Home Lifestyle Health Kiddie Packs Cigarettes—African’s New Products.

Kiddie Packs Cigarettes—African’s New Products.


Kiddie Packs Cigarettes—African’s New Products.

Katherine Abayomi

An alarm has been raised by The African Tobacco Control Alliance (ATCA) as concerns regarding an initiative by British American Tobacco (BAT) to export small packs of cigarettes, commonly referred to as “kiddie” packs, from Pakistan to various African countries, including Nigeria.

This has prompted ATCA to urge Nigerian authorities to take immediate action to prevent the potential influx of these products, which could pose significant public health risks.

In a statement backed by sixty (60) public health advocates representing 54 organizations from 25 African countries, ATCA appealed to the government of Pakistan to protect the world’s children. “Do not allow British American Tobacco to export kiddie packs of cigarettes to Sudan (Africa).”

ATCA noted that if not stopped, British American Tobacco (BAT’s) plan would see BAT subsidiary Pakistan Tobacco Company (PTC) manufacture and export 10-stick cigarette packs to war-torn Sudan.

The 20-cigarette-per-pack rule is the global standard for protecting children. Kiddie packs have fewer than 20 cigarettes, which makes it easier, cheaper, and more likely that children will buy them.

More than 180 countries, including Nigeria, Pakistan, and Sudan, are signatories to the World Health Organisation Framework Convention on Tobacco Control (FCTC), which requires them to prohibit the sale of cigarettes individually or in small packets that increase the affordability of such products to minors. No fewer than 82 countries have also enacted laws requiring a minimum of 20 sticks a pack.

“We, public health advocates in countries across the African continent, have worked tirelessly for years for the adoption and implementation of tobacco control laws and policies. Just like in Pakistan, these laws protect children, vulnerable populations, and the general public in Africa.

“In Pakistan and many other countries, regulations do not allow packs smaller than 20 cigarettes to be sold. These smaller packs of cigarettes, known as “kiddie” packs, make it easier, cheaper, and more likely for those children to buy them. The 20-cigarette rule is a global standard.

“In Pakistan, British American Tobacco (BAT) is pushing you to change regulations so that it can manufacture 10-stick cigarette packs and export them to Sudan. However, the WHO Framework Convention on Tobacco Control, in its Article 16, calls on parties to prohibit the sale of cigarettes in small packets, which increases the affordability of such products to minors. Consequently, Pakistan as a party to the Convention should not allow manufacturing of 10-stick cigarette packs.”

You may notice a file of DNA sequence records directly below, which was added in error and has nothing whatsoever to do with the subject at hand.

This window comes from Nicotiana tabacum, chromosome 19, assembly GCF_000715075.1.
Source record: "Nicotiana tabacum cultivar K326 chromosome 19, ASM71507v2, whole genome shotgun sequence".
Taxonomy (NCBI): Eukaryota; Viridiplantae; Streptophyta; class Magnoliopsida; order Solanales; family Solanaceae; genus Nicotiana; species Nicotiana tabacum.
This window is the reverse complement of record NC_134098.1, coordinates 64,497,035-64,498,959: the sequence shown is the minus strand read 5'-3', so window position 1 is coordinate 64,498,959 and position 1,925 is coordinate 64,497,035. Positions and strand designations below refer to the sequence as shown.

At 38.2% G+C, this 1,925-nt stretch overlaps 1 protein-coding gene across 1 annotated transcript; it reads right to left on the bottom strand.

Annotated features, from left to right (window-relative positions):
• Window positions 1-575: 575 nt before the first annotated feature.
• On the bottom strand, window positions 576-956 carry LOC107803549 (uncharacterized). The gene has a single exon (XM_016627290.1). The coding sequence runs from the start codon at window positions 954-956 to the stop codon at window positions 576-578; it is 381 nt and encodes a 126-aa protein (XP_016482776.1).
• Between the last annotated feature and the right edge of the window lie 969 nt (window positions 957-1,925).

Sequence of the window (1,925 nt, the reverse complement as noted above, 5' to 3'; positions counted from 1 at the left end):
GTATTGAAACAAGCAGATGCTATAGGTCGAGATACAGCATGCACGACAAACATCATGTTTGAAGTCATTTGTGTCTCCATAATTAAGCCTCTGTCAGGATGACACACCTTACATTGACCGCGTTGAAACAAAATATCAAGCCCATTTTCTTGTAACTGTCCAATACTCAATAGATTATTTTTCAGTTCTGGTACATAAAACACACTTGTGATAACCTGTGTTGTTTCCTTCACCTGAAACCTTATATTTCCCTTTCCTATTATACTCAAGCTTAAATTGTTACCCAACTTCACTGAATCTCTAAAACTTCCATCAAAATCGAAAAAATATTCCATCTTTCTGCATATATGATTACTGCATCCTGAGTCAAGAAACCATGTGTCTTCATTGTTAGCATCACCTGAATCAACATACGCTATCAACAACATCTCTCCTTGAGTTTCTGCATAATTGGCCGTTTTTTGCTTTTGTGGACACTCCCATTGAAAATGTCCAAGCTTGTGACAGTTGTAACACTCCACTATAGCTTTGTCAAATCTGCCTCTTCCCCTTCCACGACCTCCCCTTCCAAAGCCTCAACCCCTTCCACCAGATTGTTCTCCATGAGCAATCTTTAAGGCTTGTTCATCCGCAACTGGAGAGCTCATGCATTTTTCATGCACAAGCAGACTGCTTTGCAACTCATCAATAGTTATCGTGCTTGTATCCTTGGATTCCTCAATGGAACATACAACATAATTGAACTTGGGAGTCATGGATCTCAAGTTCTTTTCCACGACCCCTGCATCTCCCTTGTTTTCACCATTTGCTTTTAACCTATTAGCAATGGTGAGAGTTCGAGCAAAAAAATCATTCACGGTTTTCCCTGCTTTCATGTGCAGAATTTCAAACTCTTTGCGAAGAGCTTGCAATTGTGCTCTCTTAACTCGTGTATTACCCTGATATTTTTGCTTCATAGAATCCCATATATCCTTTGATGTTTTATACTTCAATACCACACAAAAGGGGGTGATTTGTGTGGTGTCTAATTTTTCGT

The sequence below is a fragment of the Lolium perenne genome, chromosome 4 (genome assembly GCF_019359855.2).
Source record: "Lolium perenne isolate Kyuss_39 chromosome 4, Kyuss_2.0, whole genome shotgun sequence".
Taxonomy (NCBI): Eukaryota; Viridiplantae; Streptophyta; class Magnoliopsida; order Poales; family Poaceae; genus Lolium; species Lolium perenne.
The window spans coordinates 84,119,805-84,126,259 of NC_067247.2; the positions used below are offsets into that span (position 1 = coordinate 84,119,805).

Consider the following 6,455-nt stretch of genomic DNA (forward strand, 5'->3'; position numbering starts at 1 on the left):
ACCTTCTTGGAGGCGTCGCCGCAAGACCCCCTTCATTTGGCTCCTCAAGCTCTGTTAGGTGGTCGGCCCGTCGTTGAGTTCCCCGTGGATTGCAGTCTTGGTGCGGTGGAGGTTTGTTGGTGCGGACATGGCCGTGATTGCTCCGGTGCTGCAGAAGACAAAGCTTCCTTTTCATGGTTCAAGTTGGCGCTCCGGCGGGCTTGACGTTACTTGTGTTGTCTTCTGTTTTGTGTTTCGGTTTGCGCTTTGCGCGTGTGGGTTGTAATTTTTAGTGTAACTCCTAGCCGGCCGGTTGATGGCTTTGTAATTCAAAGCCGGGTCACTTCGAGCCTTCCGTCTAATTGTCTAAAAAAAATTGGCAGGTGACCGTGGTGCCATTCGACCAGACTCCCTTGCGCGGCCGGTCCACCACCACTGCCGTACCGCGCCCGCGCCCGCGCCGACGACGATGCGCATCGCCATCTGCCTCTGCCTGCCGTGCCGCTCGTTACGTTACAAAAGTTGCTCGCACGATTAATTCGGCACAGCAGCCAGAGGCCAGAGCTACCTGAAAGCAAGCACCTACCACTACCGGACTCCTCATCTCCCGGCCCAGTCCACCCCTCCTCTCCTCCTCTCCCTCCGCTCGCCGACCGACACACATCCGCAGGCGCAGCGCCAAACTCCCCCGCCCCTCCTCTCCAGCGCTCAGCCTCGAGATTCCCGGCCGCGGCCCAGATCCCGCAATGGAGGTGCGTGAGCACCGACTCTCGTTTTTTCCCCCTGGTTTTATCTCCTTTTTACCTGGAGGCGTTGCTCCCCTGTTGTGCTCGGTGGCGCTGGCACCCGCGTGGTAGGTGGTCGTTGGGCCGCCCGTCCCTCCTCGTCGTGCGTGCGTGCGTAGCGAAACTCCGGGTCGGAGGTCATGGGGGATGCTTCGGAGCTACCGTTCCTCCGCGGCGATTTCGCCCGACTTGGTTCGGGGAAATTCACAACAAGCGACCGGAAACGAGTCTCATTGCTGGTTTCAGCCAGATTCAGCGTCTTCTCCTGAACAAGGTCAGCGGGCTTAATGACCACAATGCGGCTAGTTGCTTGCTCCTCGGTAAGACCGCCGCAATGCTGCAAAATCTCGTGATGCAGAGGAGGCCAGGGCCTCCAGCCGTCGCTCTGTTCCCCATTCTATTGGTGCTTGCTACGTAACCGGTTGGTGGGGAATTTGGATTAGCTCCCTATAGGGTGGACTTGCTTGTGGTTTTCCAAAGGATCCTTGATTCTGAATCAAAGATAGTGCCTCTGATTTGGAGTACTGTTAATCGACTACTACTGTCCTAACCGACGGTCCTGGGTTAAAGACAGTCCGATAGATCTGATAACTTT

The statement condemned BAT’s explanation that the kiddie packs will only be sold in Sudan, noting that other African countries would be next if the tobacco giant is allowed to succeed with this plan in Sudan.

“British American Tobacco claims that it will not sell kiddie packs in Pakistan, but only in Africa. It is unconscionable that British American Tobacco (BAT) thinks it is ok to change a law on one continent to target vulnerable populations on another.

“In Sudan and other African countries, people need food, medicine, and other support. What they do not need is kiddie packs of cigarettes that put them at increased risk of tobacco addiction, diseases, and death. And we know that they will cross Africa once BAT gets kiddie packs into one country.

“British American Tobacco claims to care about protecting children in some parts of the world, yet in Africa, it is scheming to hook more people into its addictive products and to increase cigarette consumption.

“If a product is too dangerous for one country’s children, it is too hazardous for children anywhere. Putting other people’s children at risk of tobacco addiction, disease, and death is unacceptable.

“We refuse for Pakistan to acquiesce to BAT’s will – Do not put African kids at risk by changing the strong tobacco control regulations in Pakistan.”

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